If you are in a secret alliance, perhaps taking two continents that are not adjacent is a better plan since it will be harder to tell if you are aligned or not. It may become obvious that you are not attacking each other across the borders (of if you do attack to trick people, you don;t attack vigorously enough) and you can use pincer attacks on your opponents. I think the best two continents for this strategy is actually Africa and North America. I don't normally like Africa as a starting continent but if you know you have help from North America, you can relieve the pressure that South America and Europe are applying. The key is to have your Alaskan border secure in North America either through public diplomacy or because Asian territories are more spartan than your mega-stacked Alaska or Kamchatka and also the Middle East for the African player. Asia/Australia will be the lynchpin in this deal.
Be sure to apply even pressure to both Europe and South America. You need to keep them worrying about keeping their own continents so they can't shift their focus onto taking out your continents. This 1-2 punch when applied evenly through out the game will eventually lead to success. If North America goes first and takes out a couple of European territories, Africa can go into South America. They can switch next turn to keep their opponents off balance or even split their forces both ways. Be sure the attack method you choose doesn't become an obvious dance, or your opponents will be able to tell easily.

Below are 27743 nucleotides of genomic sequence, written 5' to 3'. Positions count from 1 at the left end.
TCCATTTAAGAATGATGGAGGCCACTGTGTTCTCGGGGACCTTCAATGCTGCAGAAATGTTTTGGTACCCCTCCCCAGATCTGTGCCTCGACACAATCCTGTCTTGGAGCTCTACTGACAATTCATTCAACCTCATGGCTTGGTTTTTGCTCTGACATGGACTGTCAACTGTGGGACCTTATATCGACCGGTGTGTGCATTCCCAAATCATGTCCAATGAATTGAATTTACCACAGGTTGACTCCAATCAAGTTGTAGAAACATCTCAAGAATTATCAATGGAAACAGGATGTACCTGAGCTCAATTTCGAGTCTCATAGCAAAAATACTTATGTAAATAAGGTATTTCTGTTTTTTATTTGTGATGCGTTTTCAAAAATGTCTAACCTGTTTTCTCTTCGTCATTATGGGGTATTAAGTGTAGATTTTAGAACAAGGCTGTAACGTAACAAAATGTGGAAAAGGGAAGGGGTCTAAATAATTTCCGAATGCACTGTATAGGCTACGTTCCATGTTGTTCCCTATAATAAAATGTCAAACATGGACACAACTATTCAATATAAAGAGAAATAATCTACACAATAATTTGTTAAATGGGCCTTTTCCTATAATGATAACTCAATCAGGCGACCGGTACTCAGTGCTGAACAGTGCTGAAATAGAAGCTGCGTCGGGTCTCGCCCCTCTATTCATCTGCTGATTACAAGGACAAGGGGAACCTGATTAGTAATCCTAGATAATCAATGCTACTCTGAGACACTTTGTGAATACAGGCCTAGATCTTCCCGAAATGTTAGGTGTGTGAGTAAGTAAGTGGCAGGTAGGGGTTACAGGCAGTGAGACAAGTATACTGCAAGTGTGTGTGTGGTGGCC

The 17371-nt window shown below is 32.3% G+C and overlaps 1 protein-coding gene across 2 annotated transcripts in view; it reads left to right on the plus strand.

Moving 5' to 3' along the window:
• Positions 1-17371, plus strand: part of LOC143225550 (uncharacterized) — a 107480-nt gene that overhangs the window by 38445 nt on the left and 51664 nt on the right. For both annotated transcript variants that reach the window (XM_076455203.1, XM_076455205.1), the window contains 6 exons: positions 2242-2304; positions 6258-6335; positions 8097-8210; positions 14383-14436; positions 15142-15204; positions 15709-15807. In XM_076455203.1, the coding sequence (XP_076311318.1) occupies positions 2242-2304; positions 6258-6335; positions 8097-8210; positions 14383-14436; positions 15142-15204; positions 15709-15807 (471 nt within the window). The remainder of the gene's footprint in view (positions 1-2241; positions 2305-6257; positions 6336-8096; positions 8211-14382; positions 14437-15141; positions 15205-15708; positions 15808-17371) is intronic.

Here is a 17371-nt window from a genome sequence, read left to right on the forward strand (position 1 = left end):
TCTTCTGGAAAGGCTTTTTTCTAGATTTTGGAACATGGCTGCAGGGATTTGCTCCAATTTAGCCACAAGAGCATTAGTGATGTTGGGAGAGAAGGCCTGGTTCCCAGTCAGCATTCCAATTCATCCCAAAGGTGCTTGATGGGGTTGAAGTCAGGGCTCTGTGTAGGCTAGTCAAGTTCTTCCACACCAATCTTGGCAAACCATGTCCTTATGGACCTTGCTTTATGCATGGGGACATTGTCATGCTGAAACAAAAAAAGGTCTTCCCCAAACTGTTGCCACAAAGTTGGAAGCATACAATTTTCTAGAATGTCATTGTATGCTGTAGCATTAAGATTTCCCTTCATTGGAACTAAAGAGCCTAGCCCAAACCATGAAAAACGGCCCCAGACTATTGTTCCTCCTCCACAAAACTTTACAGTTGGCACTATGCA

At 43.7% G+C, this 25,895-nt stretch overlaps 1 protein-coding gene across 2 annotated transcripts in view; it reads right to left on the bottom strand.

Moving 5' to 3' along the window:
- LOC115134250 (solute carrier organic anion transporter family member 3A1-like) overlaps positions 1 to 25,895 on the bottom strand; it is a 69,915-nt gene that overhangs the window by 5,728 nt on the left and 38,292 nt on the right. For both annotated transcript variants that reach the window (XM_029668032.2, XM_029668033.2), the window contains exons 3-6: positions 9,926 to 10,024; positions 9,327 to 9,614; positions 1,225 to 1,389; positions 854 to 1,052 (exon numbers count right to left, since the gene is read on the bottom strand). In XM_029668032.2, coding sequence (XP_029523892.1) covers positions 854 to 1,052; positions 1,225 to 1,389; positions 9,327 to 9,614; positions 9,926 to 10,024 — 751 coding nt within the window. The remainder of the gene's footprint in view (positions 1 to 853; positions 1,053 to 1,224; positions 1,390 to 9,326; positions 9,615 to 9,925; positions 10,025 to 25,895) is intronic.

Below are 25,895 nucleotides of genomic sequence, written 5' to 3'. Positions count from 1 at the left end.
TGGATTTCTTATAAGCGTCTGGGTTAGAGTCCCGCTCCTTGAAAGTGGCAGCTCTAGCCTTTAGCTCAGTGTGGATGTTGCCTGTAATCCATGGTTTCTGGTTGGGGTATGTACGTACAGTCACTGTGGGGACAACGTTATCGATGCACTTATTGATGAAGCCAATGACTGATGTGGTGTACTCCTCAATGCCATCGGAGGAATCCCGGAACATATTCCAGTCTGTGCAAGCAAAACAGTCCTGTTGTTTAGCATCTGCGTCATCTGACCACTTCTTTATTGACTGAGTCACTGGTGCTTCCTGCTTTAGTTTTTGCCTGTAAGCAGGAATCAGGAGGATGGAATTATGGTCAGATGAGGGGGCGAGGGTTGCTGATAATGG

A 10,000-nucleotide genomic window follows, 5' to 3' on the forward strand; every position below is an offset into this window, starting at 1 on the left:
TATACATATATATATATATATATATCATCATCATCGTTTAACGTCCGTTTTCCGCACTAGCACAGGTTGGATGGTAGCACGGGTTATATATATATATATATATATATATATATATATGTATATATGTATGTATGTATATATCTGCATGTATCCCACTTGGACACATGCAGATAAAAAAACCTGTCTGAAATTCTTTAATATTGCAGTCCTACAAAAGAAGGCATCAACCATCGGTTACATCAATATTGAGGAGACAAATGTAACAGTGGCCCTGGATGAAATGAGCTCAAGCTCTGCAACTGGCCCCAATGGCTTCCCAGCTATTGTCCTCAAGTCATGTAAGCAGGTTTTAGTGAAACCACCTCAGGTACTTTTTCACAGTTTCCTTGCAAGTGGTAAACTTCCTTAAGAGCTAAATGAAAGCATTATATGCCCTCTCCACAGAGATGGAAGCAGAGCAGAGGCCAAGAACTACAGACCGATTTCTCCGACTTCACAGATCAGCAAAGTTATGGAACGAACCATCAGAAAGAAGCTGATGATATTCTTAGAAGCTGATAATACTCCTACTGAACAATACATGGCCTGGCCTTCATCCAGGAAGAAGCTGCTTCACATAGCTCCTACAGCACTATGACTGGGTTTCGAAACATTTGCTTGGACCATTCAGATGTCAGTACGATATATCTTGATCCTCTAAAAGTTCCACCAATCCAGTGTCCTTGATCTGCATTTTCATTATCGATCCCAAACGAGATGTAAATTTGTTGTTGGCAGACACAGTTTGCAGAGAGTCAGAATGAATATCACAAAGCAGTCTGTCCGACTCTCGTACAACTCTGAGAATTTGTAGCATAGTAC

When I play Risk, my friends and I are ALWAYS suspicious of secret alliances and we often engage in backroom diplomacy (you know, one goes to the bathroom, the other gets a beer in the fridge, as they pass each other a message is dropped, etc.) so we are actively on the lookout. So many of the diplomacy startegies in the website apply directly to our games since we remember each other's tendencies and whether we backstabbed or engaged in questionable conduct (such as a secret alliance).